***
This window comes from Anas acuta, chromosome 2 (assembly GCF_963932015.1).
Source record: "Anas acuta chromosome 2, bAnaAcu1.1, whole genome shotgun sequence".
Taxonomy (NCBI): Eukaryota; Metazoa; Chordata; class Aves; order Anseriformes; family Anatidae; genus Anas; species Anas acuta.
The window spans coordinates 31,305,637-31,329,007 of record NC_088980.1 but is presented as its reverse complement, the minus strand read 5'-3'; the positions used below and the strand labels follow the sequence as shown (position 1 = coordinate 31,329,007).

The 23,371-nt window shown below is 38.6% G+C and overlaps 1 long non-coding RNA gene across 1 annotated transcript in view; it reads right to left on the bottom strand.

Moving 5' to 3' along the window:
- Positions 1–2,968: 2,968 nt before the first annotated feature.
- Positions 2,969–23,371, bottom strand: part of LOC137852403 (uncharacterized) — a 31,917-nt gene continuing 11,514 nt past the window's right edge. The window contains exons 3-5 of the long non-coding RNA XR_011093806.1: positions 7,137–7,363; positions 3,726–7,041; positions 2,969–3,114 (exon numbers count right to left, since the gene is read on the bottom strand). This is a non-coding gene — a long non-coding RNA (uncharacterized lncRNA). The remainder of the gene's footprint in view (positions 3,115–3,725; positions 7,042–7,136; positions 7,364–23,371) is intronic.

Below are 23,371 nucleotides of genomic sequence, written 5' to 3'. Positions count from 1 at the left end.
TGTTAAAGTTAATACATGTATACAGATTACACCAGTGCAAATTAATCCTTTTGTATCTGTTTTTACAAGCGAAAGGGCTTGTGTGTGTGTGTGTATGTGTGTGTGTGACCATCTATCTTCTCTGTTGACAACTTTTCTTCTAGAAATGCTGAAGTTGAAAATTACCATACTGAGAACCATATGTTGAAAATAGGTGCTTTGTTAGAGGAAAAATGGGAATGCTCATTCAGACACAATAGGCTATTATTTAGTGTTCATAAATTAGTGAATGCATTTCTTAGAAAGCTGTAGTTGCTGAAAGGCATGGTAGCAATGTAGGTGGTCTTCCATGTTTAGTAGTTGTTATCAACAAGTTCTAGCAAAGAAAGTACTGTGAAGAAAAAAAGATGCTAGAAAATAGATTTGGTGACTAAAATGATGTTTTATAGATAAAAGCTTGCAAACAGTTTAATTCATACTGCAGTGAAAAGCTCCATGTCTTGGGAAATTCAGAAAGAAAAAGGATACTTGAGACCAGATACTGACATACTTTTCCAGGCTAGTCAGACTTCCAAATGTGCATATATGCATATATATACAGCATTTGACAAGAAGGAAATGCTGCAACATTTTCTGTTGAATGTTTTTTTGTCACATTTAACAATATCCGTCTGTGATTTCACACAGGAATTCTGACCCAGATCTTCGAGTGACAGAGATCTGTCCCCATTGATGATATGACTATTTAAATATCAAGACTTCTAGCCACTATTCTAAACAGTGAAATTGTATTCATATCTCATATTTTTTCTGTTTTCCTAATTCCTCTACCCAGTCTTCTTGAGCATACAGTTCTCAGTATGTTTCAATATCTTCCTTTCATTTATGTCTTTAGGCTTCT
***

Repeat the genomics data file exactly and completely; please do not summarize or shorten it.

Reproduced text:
This window comes from Anas acuta, chromosome 2 (assembly GCF_963932015.1).
Source record: "Anas acuta chromosome 2, bAnaAcu1.1, whole genome shotgun sequence".
Taxonomy (NCBI): Eukaryota; Metazoa; Chordata; class Aves; order Anseriformes; family Anatidae; genus Anas; species Anas acuta.
The window spans coordinates 31,305,637-31,329,007 of record NC_088980.1 but is presented as its reverse complement, the minus strand read 5'-3'; the positions used below and the strand labels follow the sequence as shown (position 1 = coordinate 31,329,007).

The 23,371-nt window shown below is 38.6% G+C and overlaps 1 long non-coding RNA gene across 1 annotated transcript in view; it reads right to left on the bottom strand.

Moving 5' to 3' along the window:
- Positions 1–2,968: 2,968 nt before the first annotated feature.
- Positions 2,969–23,371, bottom strand: part of LOC137852403 (uncharacterized) — a 31,917-nt gene continuing 11,514 nt past the window's right edge. The window contains exons 3-5 of the long non-coding RNA XR_011093806.1: positions 7,137–7,363; positions 3,726–7,041; positions 2,969–3,114 (exon numbers count right to left, since the gene is read on the bottom strand). This is a non-coding gene — a long non-coding RNA (uncharacterized lncRNA). The remainder of the gene's footprint in view (positions 3,115–3,725; positions 7,042–7,136; positions 7,364–23,371) is intronic.

Below are 23,371 nucleotides of genomic sequence, written 5' to 3'. Positions count from 1 at the left end.
TGTTAAAGTTAATACATGTATACAGATTACACCAGTGCAAATTAATCCTTTTGTATCTGTTTTTACAAGCGAAAGGGCTTGTGTGTGTGTGTGTATGTGTGTGTGTGACCATCTATCTTCTCTGTTGACAACTTTTCTTCTAGAAATGCTGAAGTTGAAAATTACCATACTGAGAACCATATGTTGAAAATAGGTGCTTTGTTAGAGGAAAAATGGGAATGCTCATTCAGACACAATAGGCTATTATTTAGTGTTCATAAATTAGTGAATGCATTTCTTAGAAAGCTGTAGTTGCTGAAAGGCATGGTAGCAATGTAGGTGGTCTTCCATGTTTAGTAGTTGTTATCAACAAGTTCTAGCAAAGAAAGTACTGTGAAGAAAAAAAGATGCTAGAAAATAGATTTGGTGACTAAAATGATGTTTTATAGATAAAAGCTTGCAAACAGTTTAATTCATACTGCAGTGAAAAGCTCCATGTCTTGGGAAATTCAGAAAGAAAAAGGATACTTGAGACCAGATACTGACATACTTTTCCAGGCTAGTCAGACTTCCAAATGTGCATATATGCATATATATACAGCATTTGACAAGAAGGAAATGCTGCAACATTTTCTGTTGAATGTTTTTTTGTCACATTTAACAATATCCGTCTGTGATTTCACACAGGAATTCTGACCCAGATCTTCGAGTGACAGAGATCTGTCCCCATTGATGATATGACTATTTAAATATCAAGACTTCTAGCCACTATTCTAAACAGTGAAATTGTATTCATATCTCATATTTTTTCTGTTTTCCTAATTCCTCTACCCAGTCTTCTTGAGCATACAGTTCTCAGTATGTTTCAATATCTTCCTTTCATTTATGTCTTTAGGCTTCT